Sunday, 19 October 2014
Katherine the Queen - Linda Porter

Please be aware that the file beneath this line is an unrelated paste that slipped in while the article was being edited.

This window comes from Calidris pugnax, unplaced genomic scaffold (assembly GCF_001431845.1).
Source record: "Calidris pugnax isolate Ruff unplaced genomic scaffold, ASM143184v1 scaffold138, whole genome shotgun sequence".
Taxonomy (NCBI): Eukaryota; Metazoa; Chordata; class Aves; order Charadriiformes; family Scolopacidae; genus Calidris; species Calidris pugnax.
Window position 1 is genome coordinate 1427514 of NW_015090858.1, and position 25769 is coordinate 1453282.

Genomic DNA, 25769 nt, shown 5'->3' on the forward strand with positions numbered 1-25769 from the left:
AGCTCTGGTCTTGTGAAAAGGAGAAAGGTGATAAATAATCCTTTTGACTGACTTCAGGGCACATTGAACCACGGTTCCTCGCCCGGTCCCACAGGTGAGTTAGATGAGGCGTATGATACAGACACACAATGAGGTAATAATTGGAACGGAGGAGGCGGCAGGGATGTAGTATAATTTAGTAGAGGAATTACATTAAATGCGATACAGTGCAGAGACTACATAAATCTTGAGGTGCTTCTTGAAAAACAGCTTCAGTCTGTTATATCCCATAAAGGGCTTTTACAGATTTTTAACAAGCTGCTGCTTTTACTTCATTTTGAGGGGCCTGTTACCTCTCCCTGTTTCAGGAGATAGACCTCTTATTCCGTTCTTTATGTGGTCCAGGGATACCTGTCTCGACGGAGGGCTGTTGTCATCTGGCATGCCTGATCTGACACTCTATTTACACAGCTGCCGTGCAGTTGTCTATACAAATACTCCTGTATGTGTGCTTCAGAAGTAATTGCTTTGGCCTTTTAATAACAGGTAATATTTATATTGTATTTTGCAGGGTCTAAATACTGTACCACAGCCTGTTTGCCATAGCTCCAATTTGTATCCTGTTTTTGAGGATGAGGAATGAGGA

Like every other biography of Katherine Parr, Porter's book claims to be the first "full-scale" life of Henry VIII's sixth queen. This is nonsense - publisher's puff - and should not be held against the author. The facts are generally well known and I have to say I was a little let down by Porter's coverage of the Anne Askew affair, surely the most dangerous moment of Katherine's public life. Other than that, Porter provides a thorough, well-written and entertaining account. A modern biographer, of course, has to determine a persona for their subject. Traditionally Katherine has been presented as something of a bluestocking, churning out tedious and pompous leaflets on the New Learning. Certainly she wrote such material, and certainly her puritanical streak got her into hot water with her husband. But Katherine was clearly also a woman of passion who, when finally free of arranged marriages, threw herself into marriage with the rakish Thomas Seymour within weeks of old Henry's death. She was also, as Porter points out, popular with her stepchildren, which can't have been easy with such a bunch. This latter, I suggest, is what Porter really brings fresh to the party. Katherine the Queen may not be the first in its field, but it may well be the best to date.